Monday, January 31, 2011

Service Puppy in Training

Since I'm raising my own service dog and know I don't know everything, I've been spending a lot of time researching them on the Internet. There are some very good sights out there that support people who train their own. The ADA says that the dog must be able to perform one task that assists you with your disability.

All sights strongly encourage AKC Canine Good Citizen accredation. There are however, two schools of thought on that. When my kids went through it, it was make your dog friendly and obedient to everyone. I have discovered several other trainers out there that think like I do. The dog should be calm, in control and reserved. One of my favorite trainers is "".

I really like their whole approach. They don't use choke chains, they feed the raw food diet, they don't vaccinate, and they use the marker method of training - voice cue not clicker. I like that they substantiate all their views. They train schutzhund, so that part isn't applicable, but I didn't expect to find everything on the same sight. Well, not after the fitst few hours of research anyway.

What I am finding is that there aren't any charitable foundations that train for chemical sensitivity and no one has posted anything on how. I have developed some vague ideas and am just going to have to refine them as I go along. I.e. I'm up shit creek, without a paddle... Oh well, that is part of the adventure, isn't it?

The first thing is to work on basic obedience. Well, Rose has got most of that nailed down already, at 13 weeks. It's pretty easy to train sit, down, speak, shake, wait, roll over, crate training, that sort of stuff. We just play games, for a few minutes, several times a day. Then there's the other stuff that's just good manners, like out-of-the-kitchen, walking nicely on a lead, and ignoring distractions like kitties, llamas, various flavors of farm animal poo... We're still refining those last few.

I use a combination of many different forms of training. I had forgotten all their names due to the brain damage from the pesticides, so the research was a good refresher course. I'm using marking, luring and shaping techniques for positive reinforcement. I also use negative marker reinforcement and negative luring.

I'm not sure if that last one is something that actually exists out there in professional dog training land. I made up the name. But I think it must, by some other name. It just makes too much sense not to. Anyway, don't get your knickers in a twist over the term "negative." it does not involve abuse. Just appropriate negative responses to unwanted behaviors. Dogs are sensitive, they catch on faster if you use both.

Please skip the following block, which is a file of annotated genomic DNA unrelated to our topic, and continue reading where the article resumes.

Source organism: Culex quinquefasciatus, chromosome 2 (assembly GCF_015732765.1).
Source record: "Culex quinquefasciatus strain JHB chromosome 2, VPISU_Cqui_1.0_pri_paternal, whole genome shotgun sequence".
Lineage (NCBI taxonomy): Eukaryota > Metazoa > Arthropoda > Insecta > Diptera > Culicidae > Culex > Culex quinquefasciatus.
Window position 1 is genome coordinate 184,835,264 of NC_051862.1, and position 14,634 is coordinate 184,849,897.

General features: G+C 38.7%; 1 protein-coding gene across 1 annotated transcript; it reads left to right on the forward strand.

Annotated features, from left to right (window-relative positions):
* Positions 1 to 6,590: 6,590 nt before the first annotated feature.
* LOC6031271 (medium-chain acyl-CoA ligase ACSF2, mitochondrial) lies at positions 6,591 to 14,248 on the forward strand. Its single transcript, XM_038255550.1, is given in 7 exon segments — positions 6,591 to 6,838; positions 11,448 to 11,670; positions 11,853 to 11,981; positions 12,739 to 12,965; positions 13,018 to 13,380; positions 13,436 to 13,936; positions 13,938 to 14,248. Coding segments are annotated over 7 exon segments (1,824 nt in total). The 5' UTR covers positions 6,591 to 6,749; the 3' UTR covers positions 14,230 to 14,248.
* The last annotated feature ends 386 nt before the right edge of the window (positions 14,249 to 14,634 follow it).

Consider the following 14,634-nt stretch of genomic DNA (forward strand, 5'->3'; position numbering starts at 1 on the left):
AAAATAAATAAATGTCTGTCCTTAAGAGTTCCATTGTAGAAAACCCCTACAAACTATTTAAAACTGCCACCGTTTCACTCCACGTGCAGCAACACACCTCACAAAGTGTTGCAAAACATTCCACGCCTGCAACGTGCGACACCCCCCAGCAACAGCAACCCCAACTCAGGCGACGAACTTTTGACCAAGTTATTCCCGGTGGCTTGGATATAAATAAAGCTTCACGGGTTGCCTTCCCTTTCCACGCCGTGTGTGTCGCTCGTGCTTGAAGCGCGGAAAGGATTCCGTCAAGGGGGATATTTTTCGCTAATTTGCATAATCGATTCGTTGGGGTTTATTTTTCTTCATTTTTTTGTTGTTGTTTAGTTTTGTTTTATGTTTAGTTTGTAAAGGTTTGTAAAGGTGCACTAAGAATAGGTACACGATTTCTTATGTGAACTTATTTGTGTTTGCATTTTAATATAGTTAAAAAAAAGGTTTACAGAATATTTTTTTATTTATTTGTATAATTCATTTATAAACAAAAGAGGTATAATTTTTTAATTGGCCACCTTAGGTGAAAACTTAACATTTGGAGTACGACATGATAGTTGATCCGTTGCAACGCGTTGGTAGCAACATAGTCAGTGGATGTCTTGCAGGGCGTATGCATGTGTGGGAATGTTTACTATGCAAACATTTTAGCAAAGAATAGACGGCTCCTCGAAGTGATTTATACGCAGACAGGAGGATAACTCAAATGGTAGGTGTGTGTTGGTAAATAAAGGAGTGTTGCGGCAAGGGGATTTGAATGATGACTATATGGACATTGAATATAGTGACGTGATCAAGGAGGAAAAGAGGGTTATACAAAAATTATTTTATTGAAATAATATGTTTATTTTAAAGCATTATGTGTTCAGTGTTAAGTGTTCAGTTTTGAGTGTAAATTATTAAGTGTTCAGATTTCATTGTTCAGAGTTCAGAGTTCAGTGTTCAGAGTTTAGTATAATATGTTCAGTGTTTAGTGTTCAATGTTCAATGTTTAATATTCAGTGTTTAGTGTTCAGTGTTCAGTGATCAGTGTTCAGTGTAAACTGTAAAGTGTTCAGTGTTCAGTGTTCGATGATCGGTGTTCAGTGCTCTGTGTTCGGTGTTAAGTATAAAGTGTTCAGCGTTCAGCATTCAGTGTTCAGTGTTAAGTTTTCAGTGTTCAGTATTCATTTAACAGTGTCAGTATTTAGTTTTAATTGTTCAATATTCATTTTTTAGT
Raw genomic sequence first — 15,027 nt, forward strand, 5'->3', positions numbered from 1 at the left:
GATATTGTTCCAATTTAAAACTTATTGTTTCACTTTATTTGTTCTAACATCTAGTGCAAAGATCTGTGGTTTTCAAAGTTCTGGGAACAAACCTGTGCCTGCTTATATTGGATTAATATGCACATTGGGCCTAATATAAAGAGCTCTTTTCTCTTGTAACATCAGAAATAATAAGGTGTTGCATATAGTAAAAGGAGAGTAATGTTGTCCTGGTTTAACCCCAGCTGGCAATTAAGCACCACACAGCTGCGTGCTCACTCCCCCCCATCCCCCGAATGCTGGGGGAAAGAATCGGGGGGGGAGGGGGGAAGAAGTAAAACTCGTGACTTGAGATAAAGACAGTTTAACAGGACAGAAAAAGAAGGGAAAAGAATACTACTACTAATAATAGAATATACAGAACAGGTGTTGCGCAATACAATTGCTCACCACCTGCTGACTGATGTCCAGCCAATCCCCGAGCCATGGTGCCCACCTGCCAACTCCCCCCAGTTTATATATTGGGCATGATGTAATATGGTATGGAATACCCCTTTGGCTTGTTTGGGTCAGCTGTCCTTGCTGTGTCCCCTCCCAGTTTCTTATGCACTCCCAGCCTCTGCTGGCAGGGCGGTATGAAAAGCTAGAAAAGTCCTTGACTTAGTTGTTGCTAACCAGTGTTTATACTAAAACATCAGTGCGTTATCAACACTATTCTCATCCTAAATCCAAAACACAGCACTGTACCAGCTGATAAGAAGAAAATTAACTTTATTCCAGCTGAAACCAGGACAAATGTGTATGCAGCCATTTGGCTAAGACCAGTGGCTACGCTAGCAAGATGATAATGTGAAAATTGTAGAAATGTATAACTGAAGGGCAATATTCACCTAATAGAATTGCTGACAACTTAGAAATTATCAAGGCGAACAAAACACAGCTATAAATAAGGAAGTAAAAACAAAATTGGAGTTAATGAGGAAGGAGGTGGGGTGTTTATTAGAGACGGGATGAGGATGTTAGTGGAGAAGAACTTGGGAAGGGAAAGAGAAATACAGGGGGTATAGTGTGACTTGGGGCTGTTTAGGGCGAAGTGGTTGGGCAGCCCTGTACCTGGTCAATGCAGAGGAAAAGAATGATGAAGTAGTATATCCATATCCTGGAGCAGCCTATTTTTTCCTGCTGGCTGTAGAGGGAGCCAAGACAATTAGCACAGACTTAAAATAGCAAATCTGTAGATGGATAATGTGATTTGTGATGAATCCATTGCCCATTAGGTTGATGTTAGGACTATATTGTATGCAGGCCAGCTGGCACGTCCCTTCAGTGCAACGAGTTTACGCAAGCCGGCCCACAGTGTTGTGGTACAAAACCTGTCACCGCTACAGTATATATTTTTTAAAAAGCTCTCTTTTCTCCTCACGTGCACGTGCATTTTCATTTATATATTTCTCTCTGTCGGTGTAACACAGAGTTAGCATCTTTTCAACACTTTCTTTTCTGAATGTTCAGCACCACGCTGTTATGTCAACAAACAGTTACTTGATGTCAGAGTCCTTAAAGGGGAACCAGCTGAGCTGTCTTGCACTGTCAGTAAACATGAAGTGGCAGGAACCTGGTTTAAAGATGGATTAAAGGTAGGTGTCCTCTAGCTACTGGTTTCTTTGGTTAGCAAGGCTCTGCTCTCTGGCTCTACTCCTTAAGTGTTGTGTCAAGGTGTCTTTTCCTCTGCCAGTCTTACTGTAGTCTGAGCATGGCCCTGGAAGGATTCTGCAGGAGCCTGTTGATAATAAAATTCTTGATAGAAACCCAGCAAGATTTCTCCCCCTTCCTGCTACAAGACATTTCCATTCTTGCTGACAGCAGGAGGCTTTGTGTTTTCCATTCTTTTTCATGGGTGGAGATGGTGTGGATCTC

My ultimate goal is to teach Rose to alert me to toxic VOCs, like an allergy dog. I also want her to alert me when I'm heading into a porphyria attack or other systemic failure. Especially at night, for those of you who haven't read my previous posts. To get an idea of how to due this, I've been studying diabetic and seizure alert dogs. We certainly have our work cut out for us. In the meantime I'll be training her for all kinds of tasks like bracing, retrieving items, dialing emergency numbers, carrying things. With the vast number of different disabilities I get from the different exposures, I think we'll need to be prepared for anything.

There are groups out there that certify owner trained service dogs. This is not required. Their guidelines, however, are a great idea of things a service dog should be able to do. Most of them won't apply to me, because I can't go into crowds of people or use public transit. Too risky. Their certification test actually has you go to the mall... That is something I never do! That would be lethal. Or so painful and damaging that I would wish I were dead. Either way, not happening. The other thing they require is that your dog lays under the table at a food court or restaurant. Eeeeuw! That's disgusting! Besides, she'd be so contaminated, I couldn't get her back in the car with me. Something I'll have to work out, even though I don't go to food courts, ever, and rarely to restaurants.

My other challenge is getting ahold of training materials in e formats. The books I want are usually only in print. The ones that are ebooks, generally don't have adequate descriptions or thorough enough example pages. How I miss the days of being able to browse the book store, or library, to find exactly what I want!

Well, that's about all the time I have for today.(I got better and have added these pics) Probably when I get a little better at poodle hair cuts. Lol! Something else I've had to take on.

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